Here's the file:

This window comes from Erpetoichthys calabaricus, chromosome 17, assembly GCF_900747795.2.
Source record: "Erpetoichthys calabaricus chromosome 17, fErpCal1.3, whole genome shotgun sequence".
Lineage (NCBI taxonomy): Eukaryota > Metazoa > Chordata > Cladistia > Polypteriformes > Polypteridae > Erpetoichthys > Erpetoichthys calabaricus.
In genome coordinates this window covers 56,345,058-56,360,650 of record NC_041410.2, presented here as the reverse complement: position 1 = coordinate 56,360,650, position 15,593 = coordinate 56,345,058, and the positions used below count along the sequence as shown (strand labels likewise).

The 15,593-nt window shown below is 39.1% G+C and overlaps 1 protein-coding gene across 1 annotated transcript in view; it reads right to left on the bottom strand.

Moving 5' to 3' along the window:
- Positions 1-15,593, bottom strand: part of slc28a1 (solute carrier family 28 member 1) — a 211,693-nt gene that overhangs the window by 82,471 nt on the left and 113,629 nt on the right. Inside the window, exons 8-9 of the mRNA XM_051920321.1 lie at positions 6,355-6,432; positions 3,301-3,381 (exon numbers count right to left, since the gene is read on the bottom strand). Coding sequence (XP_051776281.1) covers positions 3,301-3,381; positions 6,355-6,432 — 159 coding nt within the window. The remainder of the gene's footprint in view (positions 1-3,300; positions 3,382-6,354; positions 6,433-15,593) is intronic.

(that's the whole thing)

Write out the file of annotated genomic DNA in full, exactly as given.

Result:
This window comes from Erpetoichthys calabaricus, chromosome 17, assembly GCF_900747795.2.
Source record: "Erpetoichthys calabaricus chromosome 17, fErpCal1.3, whole genome shotgun sequence".
Lineage (NCBI taxonomy): Eukaryota > Metazoa > Chordata > Cladistia > Polypteriformes > Polypteridae > Erpetoichthys > Erpetoichthys calabaricus.
In genome coordinates this window covers 56,345,058-56,360,650 of record NC_041410.2, presented here as the reverse complement: position 1 = coordinate 56,360,650, position 15,593 = coordinate 56,345,058, and the positions used below count along the sequence as shown (strand labels likewise).

The 15,593-nt window shown below is 39.1% G+C and overlaps 1 protein-coding gene across 1 annotated transcript in view; it reads right to left on the bottom strand.

Moving 5' to 3' along the window:
- Positions 1-15,593, bottom strand: part of slc28a1 (solute carrier family 28 member 1) — a 211,693-nt gene that overhangs the window by 82,471 nt on the left and 113,629 nt on the right. Inside the window, exons 8-9 of the mRNA XM_051920321.1 lie at positions 6,355-6,432; positions 3,301-3,381 (exon numbers count right to left, since the gene is read on the bottom strand). Coding sequence (XP_051776281.1) covers positions 3,301-3,381; positions 6,355-6,432 — 159 coding nt within the window. The remainder of the gene's footprint in view (positions 1-3,300; positions 3,382-6,354; positions 6,433-15,593) is intronic.